Turning Recruiting Into a Dependable Business Process – Part 2

How did you do on the self-inventory of your recruiting system (if you have no idea what I’m talking about, read Part 1)?

For many of us, it initially feels uncomfortable to see recruiting inside the continuous improvement (CI) framework. That’s to be expected because change is difficult and the way to breakthrough performance follows a path outside our normal way of thinking.

Tape-Measure1The CI framework is a new way of thinking and it will drive a new set of behaviors related to recruiting activities. You can’t turn recruiting into a dependable business process unless you’re able to identify the right things to do (that’s the hard part) and to consistently get those things (new tasks) done.

An abbreviated version of CI will get you started quickly. Follow these six steps and you’ll be on your way to creating a recruiting process you can depend upon.

The Abbreviated Version of CI

To fully understand the CI process would take months of focused study. There are lots of great resources on this topic, and I would encourage additional study if you have the time and interest.

If you don’t want to invest this time, there is an abbreviated version that Dan Stull presented at the Edge Conference last month. Here are some of the basic concepts of CI:

Measure Outcomes.  Since you now see recruiting as a system, the components of the system become more visible. For example, a face-to-face interview is a component of most recruiting systems. Each component produces an outcome. These outcomes can be measured in various ways. For example, did an interview happen, what percentage of candidates completed interviews, what percentage of candidates committed to licensing school, etc. It would be typical for a recruiting process to have more than 20 outcomes.

Measure Elapsed Times.  Time is a measurable component of most outcomes. It’s important to measure the time it takes to get an outcome, but even more important to measure the time between desirable outcomes. For example, it would be important to measure how long it takes for a person to complete the real estate licensing requirements. It would also be important to measure how long it takes for the average person to start the licensing process.

Measure Where You’re Investing Time. The recruiting system does not just happen by itself. It moves forward on the energy you and others dedicate to the process.  Unless it’s documented and measured, your time will naturally be spent on low return activities. This was one of Deming’s greatest insights. Humans are notoriously poor at managing focus and recognizing what produces results.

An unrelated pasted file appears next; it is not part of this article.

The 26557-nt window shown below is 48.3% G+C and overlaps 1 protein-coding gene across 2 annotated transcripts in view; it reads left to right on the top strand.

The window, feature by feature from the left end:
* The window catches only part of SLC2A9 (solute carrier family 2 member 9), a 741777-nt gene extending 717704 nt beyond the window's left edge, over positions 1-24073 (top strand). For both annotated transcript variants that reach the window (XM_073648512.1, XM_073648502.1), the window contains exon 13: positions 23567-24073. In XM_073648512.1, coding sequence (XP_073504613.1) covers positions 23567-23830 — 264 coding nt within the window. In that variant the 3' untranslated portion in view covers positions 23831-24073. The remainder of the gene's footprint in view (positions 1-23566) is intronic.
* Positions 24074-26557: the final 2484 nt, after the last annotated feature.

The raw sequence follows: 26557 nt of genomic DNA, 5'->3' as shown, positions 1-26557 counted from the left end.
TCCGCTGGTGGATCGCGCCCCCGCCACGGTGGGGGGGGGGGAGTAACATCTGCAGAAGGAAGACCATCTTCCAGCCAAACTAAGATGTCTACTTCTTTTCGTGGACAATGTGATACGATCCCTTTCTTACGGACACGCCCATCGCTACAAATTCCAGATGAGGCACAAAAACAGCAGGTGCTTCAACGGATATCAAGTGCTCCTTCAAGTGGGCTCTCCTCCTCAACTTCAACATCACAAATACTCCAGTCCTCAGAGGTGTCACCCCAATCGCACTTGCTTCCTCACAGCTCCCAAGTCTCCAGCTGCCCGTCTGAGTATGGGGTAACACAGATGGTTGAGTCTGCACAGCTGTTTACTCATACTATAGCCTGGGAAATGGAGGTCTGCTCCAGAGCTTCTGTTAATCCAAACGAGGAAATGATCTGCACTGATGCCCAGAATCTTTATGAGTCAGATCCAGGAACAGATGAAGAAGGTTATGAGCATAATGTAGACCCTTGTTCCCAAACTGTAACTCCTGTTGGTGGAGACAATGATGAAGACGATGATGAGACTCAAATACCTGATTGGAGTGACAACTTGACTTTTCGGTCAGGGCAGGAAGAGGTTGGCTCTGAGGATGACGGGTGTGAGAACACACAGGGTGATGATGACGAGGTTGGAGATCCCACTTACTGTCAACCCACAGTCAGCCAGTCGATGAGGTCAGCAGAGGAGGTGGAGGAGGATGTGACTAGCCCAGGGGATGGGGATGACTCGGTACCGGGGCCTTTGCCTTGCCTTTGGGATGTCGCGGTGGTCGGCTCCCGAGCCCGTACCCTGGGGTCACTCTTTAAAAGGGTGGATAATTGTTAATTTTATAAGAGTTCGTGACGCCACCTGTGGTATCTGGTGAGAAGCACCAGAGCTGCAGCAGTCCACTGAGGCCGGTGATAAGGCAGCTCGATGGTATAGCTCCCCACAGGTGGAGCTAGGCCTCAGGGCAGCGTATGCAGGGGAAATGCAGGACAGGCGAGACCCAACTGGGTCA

Identify Non-Value Added Process Steps. As you discover the components of your recruiting system, constantly ask yourself: “Why are we doing this?”  “What would happen if we stopped doing it?” Most systems need pruning before they can be rebuilt with the right activities. Eliminate the tasks that don’t add value.

Measure Improvements. For recruiting systems, most leaders never get to this step. Why? They only measure one thing—the number of hires. Since the hire takes so long to materialize (often months), the connection between the outcome and the process is lost. This is why it’s so important to identify many short term outcomes (step one) that can be measured quickly.

Repeat Continuously. The continuous part of CI means repeating these fives steps over and over. You’re never done fixing your recruiting system.

Your end goal is to create a recruiting system producing consistent and reliable results. As Peter Drucker once famously said, “A well-managed factory is boring.  Nothing exciting happens in it because all the crises have been anticipated and converted into routine.”

You’ll know you’ve arrived when your hired report is the most boring document you review each month.


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